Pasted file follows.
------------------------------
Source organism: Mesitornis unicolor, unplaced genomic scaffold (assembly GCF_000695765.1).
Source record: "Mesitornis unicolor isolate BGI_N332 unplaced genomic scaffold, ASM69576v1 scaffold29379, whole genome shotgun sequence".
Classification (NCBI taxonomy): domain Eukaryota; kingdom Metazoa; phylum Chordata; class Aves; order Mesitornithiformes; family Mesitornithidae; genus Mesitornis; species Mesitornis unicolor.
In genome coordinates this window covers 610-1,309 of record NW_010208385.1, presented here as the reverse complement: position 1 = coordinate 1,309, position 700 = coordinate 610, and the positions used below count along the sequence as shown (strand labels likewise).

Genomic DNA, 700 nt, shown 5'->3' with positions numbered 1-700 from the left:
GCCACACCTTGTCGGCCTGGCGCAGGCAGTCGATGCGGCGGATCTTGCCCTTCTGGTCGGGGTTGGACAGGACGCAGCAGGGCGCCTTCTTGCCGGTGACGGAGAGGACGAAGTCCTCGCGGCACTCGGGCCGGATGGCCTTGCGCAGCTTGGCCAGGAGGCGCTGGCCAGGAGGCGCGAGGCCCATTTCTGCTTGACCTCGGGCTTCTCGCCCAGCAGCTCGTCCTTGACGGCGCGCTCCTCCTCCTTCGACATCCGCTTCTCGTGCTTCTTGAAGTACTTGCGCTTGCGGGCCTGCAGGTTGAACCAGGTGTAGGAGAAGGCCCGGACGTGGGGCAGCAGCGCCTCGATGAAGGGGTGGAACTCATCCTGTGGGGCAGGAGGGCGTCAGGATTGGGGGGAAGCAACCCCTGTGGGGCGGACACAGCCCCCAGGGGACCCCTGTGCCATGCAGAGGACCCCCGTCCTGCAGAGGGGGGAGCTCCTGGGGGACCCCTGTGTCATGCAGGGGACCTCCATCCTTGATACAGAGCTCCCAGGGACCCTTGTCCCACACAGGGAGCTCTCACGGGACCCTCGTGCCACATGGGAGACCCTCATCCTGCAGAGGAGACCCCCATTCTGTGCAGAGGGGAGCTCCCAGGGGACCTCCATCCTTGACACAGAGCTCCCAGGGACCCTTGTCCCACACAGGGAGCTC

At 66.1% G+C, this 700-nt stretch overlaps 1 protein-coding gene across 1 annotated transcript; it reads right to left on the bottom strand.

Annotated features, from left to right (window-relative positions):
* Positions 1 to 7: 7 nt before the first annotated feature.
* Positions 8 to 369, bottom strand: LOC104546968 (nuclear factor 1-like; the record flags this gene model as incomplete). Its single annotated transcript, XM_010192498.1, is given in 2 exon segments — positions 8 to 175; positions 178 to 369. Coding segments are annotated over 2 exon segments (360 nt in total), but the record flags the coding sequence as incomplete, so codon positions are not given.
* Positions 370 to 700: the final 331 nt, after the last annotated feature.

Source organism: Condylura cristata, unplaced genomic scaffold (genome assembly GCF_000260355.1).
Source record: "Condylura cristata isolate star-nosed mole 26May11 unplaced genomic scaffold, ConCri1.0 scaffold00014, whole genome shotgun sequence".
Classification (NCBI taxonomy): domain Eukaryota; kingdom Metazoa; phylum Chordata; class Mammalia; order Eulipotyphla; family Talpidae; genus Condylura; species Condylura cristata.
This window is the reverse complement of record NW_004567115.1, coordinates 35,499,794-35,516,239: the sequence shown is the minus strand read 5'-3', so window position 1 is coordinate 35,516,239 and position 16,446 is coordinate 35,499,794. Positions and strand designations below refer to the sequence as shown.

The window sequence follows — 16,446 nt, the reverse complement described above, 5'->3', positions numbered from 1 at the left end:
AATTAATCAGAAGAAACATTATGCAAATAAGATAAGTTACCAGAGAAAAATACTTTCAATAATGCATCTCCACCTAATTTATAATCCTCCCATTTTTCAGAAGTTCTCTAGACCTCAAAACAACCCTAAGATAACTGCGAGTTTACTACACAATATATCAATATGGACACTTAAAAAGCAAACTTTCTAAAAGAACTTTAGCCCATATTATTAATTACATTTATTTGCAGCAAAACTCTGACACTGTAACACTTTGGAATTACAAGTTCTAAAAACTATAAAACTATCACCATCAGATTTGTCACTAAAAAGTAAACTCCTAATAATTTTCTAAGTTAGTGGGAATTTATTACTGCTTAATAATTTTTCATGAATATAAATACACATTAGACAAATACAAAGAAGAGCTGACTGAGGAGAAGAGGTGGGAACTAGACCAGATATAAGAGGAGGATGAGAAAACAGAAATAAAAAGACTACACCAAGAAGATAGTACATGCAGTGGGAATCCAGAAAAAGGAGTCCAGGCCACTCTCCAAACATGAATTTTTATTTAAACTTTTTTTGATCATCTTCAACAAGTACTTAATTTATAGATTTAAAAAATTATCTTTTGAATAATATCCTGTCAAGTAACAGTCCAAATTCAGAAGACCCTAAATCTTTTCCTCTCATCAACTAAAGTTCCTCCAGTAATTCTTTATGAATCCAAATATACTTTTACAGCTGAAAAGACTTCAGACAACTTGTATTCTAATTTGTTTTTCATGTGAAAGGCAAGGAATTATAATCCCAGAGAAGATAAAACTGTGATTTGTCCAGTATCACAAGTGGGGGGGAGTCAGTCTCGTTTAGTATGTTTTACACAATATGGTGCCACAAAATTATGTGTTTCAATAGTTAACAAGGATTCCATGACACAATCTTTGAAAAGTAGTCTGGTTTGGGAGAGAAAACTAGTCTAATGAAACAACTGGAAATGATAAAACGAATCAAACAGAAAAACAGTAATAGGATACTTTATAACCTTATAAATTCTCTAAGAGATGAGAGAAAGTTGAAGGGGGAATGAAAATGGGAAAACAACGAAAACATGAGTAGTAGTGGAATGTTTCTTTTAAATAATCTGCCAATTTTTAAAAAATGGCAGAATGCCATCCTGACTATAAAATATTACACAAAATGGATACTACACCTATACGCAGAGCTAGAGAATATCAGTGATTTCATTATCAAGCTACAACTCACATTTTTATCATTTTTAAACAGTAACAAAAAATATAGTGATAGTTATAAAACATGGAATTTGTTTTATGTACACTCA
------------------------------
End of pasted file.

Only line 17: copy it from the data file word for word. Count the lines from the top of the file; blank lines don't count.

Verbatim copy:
AATTAATCAGAAGAAACATTATGCAAATAAGATAAGTTACCAGAGAAAAATACTTTCAATAATGCATCTCCACCTAATTTATAATCCTCCCATTTTTCAGAAGTTCTCTAGACCTCAAAACAACCCTAAGATAACTGCGAGTTTACTACACAATATATCAATATGGACACTTAAAAAGCAAACTTTCTAAAAGAACTTTAGCCCATATTATTAATTACATTTATTTGCAGCAAAACTCTGACACTGTAACACTTTGGAATTACAAGTTCTAAAAACTATAAAACTATCACCATCAGATTTGTCACTAAAAAGTAAACTCCTAATAATTTTCTAAGTTAGTGGGAATTTATTACTGCTTAATAATTTTTCATGAATATAAATACACATTAGACAAATACAAAGAAGAGCTGACTGAGGAGAAGAGGTGGGAACTAGACCAGATATAAGAGGAGGATGAGAAAACAGAAATAAAAAGACTACACCAAGAAGATAGTACATGCAGTGGGAATCCAGAAAAAGGAGTCCAGGCCACTCTCCAAACATGAATTTTTATTTAAACTTTTTTTGATCATCTTCAACAAGTACTTAATTTATAGATTTAAAAAATTATCTTTTGAATAATATCCTGTCAAGTAACAGTCCAAATTCAGAAGACCCTAAATCTTTTCCTCTCATCAACTAAAGTTCCTCCAGTAATTCTTTATGAATCCAAATATACTTTTACAGCTGAAAAGACTTCAGACAACTTGTATTCTAATTTGTTTTTCATGTGAAAGGCAAGGAATTATAATCCCAGAGAAGATAAAACTGTGATTTGTCCAGTATCACAAGTGGGGGGGAGTCAGTCTCGTTTAGTATGTTTTACACAATATGGTGCCACAAAATTATGTGTTTCAATAGTTAACAAGGATTCCATGACACAATCTTTGAAAAGTAGTCTGGTTTGGGAGAGAAAACTAGTCTAATGAAACAACTGGAAATGATAAAACGAATCAAACAGAAAAACAGTAATAGGATACTTTATAACCTTATAAATTCTCTAAGAGATGAGAGAAAGTTGAAGGGGGAATGAAAATGGGAAAACAACGAAAACATGAGTAGTAGTGGAATGTTTCTTTTAAATAATCTGCCAATTTTTAAAAAATGGCAGAATGCCATCCTGACTATAAAATATTACACAAAATGGATACTACACCTATACGCAGAGCTAGAGAATATCAGTGATTTCATTATCAAGCTACAACTCACATTTTTATCATTTTTAAACAGTAACAAAAAATATAGTGATAGTTATAAAACATGGAATTTGTTTTATGTACACTCA